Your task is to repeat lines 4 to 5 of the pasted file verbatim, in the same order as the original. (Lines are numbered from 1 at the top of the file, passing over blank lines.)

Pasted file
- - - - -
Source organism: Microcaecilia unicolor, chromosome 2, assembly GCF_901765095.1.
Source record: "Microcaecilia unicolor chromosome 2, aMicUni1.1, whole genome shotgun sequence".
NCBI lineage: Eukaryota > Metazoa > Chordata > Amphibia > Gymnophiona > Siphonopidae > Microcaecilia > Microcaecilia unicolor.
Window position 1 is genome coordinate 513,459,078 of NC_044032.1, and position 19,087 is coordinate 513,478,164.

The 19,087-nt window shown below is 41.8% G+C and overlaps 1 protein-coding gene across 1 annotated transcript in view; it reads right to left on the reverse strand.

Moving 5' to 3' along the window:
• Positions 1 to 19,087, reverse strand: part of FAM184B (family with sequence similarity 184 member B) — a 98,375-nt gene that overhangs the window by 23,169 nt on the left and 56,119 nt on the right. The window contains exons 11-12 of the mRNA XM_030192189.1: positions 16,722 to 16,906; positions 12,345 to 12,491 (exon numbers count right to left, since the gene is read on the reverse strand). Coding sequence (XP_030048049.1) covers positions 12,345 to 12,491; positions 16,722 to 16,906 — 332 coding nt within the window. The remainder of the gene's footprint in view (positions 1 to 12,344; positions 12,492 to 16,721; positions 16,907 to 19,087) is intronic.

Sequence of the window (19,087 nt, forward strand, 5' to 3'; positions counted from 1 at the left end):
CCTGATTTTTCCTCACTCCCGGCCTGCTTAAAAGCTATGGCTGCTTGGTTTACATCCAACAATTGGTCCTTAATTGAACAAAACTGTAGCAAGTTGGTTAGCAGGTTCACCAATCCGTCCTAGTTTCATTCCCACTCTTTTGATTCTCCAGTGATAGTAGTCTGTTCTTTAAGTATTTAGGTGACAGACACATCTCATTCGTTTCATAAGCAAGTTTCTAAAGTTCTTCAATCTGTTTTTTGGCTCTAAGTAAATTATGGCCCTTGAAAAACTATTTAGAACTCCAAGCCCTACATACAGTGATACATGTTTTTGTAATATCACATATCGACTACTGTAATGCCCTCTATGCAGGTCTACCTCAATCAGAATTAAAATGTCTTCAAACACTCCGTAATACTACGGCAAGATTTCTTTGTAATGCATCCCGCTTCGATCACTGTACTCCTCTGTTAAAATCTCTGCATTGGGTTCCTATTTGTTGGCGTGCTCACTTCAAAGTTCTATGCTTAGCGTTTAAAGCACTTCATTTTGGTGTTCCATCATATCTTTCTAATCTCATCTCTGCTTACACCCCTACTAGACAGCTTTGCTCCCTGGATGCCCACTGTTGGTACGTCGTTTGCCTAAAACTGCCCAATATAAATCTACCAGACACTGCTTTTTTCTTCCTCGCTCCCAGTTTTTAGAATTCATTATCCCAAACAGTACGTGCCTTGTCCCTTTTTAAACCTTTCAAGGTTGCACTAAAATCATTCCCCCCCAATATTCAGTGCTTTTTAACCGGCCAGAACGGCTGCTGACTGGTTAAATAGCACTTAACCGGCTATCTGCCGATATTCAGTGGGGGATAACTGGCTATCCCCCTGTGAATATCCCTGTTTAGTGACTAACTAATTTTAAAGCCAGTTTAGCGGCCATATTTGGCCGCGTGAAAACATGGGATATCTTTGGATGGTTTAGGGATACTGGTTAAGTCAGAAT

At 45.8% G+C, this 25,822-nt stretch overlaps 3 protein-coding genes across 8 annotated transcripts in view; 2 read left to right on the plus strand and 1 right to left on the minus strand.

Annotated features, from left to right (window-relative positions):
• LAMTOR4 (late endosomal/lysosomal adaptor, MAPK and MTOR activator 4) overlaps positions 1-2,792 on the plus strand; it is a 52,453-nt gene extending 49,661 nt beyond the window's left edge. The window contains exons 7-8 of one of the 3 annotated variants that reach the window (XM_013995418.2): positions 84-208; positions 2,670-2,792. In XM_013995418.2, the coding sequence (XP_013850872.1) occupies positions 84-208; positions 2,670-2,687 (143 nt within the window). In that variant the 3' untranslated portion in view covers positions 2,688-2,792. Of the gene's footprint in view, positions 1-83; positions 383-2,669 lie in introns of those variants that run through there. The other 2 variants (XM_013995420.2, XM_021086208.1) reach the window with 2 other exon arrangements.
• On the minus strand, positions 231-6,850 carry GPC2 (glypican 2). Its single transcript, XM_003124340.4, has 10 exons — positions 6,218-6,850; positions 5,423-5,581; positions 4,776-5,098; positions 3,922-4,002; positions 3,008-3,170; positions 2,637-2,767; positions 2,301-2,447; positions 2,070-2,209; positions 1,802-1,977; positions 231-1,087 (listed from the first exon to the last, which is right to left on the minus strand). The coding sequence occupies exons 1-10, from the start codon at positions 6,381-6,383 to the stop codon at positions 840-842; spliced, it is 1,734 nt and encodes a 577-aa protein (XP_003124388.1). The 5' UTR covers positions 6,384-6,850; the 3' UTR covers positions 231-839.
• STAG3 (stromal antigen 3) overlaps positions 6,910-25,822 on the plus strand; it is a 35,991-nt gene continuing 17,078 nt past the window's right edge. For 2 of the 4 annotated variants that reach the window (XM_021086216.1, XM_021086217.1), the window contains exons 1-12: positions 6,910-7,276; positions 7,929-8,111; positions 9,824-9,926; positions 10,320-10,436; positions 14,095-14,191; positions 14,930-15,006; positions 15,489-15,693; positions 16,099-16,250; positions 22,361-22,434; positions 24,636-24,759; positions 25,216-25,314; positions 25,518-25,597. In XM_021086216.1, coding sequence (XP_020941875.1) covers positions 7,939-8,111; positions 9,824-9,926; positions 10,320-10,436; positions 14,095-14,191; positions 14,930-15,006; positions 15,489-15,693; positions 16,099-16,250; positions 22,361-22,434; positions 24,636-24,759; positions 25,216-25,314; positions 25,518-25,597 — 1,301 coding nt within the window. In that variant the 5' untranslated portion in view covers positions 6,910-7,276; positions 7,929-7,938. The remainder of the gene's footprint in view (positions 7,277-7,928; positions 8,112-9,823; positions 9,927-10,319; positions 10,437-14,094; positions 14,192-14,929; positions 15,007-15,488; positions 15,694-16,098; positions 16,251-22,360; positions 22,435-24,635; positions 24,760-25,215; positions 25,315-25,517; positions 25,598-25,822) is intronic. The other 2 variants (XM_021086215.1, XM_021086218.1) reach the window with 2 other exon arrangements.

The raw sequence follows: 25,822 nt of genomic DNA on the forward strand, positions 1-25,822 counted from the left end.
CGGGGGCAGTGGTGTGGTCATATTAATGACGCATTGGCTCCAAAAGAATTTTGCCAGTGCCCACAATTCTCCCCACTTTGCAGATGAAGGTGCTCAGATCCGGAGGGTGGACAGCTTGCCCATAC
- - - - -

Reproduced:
Window position 1 is genome coordinate 513,459,078 of NC_044032.1, and position 19,087 is coordinate 513,478,164.

The 19,087-nt window shown below is 41.8% G+C and overlaps 1 protein-coding gene across 1 annotated transcript in view; it reads right to left on the reverse strand.